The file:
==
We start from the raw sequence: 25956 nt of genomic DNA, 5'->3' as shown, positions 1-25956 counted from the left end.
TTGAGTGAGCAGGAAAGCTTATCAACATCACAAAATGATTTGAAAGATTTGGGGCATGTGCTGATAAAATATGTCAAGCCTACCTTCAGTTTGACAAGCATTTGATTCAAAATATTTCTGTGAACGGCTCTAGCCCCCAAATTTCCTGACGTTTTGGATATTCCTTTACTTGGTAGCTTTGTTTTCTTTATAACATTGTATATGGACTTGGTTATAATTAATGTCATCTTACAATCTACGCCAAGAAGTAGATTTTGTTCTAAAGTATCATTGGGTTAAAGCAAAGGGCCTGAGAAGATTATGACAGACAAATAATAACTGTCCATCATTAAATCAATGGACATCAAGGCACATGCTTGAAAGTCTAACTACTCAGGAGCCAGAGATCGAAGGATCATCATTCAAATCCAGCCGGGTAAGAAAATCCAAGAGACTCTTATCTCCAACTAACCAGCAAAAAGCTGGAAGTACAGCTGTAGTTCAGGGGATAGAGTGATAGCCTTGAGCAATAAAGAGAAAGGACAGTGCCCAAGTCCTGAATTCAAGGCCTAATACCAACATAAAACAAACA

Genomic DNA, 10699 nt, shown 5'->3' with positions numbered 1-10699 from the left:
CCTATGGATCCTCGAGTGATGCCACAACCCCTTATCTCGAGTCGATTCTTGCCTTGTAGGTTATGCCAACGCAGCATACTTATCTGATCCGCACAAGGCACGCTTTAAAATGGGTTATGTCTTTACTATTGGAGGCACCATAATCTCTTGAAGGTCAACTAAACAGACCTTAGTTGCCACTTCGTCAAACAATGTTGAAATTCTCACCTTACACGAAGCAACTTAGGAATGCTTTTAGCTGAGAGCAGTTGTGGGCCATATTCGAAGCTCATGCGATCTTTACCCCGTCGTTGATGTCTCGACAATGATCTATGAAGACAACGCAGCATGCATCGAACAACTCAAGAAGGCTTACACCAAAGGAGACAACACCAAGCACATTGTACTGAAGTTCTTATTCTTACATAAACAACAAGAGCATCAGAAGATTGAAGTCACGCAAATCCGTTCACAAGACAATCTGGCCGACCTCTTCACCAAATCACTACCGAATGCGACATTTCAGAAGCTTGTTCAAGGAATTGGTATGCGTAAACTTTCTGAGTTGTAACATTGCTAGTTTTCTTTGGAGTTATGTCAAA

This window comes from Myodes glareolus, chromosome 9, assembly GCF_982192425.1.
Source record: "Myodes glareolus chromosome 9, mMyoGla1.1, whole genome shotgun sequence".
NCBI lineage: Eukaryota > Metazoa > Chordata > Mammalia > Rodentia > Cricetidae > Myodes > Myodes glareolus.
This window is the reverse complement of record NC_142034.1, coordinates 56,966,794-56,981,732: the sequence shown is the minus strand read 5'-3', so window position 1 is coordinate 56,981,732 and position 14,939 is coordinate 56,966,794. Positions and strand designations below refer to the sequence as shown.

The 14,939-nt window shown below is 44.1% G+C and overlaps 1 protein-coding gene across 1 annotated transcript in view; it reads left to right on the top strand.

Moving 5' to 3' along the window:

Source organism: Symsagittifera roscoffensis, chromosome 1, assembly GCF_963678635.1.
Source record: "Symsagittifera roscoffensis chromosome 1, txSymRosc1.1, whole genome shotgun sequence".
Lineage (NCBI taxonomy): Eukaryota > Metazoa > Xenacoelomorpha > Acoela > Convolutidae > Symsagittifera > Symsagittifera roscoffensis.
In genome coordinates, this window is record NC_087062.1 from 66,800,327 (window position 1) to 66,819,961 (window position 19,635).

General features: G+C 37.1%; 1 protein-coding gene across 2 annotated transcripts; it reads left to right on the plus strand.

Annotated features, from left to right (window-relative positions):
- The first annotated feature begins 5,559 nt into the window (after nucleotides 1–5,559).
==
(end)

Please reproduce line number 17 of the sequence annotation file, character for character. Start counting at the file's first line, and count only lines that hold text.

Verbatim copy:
- The first annotated feature begins 5,559 nt into the window (after nucleotides 1–5,559).